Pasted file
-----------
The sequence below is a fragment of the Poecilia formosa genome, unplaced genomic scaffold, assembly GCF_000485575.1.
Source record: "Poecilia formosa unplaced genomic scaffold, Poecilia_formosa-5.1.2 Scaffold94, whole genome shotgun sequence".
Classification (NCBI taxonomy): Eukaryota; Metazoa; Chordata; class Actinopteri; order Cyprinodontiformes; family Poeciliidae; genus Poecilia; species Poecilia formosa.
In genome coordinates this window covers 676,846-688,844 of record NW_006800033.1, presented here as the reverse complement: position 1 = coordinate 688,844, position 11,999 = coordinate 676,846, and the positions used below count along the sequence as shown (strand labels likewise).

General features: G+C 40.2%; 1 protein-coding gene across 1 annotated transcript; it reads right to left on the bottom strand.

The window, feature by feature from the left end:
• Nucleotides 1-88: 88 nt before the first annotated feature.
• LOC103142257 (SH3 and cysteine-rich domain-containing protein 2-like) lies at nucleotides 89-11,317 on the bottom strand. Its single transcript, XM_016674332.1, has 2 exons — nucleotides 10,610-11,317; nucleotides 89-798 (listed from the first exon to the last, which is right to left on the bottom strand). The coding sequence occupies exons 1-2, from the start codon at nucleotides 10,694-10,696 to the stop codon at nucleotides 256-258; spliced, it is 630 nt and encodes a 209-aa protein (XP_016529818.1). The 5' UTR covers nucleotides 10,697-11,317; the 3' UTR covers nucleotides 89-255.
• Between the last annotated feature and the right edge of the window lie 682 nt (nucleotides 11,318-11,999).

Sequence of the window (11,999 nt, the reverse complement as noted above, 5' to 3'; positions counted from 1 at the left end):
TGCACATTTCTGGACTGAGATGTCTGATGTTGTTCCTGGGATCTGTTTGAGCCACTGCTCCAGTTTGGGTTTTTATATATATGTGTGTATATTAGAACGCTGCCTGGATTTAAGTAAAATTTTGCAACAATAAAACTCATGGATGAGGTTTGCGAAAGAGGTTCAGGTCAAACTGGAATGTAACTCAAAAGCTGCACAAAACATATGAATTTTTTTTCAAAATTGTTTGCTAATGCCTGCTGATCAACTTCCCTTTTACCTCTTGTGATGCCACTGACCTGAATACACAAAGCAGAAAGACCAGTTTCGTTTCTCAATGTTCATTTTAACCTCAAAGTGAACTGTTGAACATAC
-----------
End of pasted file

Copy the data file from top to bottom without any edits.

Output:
The sequence below is a fragment of the Poecilia formosa genome, unplaced genomic scaffold, assembly GCF_000485575.1.
Source record: "Poecilia formosa unplaced genomic scaffold, Poecilia_formosa-5.1.2 Scaffold94, whole genome shotgun sequence".
Classification (NCBI taxonomy): Eukaryota; Metazoa; Chordata; class Actinopteri; order Cyprinodontiformes; family Poeciliidae; genus Poecilia; species Poecilia formosa.
In genome coordinates this window covers 676,846-688,844 of record NW_006800033.1, presented here as the reverse complement: position 1 = coordinate 688,844, position 11,999 = coordinate 676,846, and the positions used below count along the sequence as shown (strand labels likewise).

General features: G+C 40.2%; 1 protein-coding gene across 1 annotated transcript; it reads right to left on the bottom strand.

The window, feature by feature from the left end:
• Nucleotides 1-88: 88 nt before the first annotated feature.
• LOC103142257 (SH3 and cysteine-rich domain-containing protein 2-like) lies at nucleotides 89-11,317 on the bottom strand. Its single transcript, XM_016674332.1, has 2 exons — nucleotides 10,610-11,317; nucleotides 89-798 (listed from the first exon to the last, which is right to left on the bottom strand). The coding sequence occupies exons 1-2, from the start codon at nucleotides 10,694-10,696 to the stop codon at nucleotides 256-258; spliced, it is 630 nt and encodes a 209-aa protein (XP_016529818.1). The 5' UTR covers nucleotides 10,697-11,317; the 3' UTR covers nucleotides 89-255.
• Between the last annotated feature and the right edge of the window lie 682 nt (nucleotides 11,318-11,999).

Sequence of the window (11,999 nt, the reverse complement as noted above, 5' to 3'; positions counted from 1 at the left end):
TGCACATTTCTGGACTGAGATGTCTGATGTTGTTCCTGGGATCTGTTTGAGCCACTGCTCCAGTTTGGGTTTTTATATATATGTGTGTATATTAGAACGCTGCCTGGATTTAAGTAAAATTTTGCAACAATAAAACTCATGGATGAGGTTTGCGAAAGAGGTTCAGGTCAAACTGGAATGTAACTCAAAAGCTGCACAAAACATATGAATTTTTTTTCAAAATTGTTTGCTAATGCCTGCTGATCAACTTCCCTTTTACCTCTTGTGATGCCACTGACCTGAATACACAAAGCAGAAAGACCAGTTTCGTTTCTCAATGTTCATTTTAACCTCAAAGTGAACTGTTGAACATAC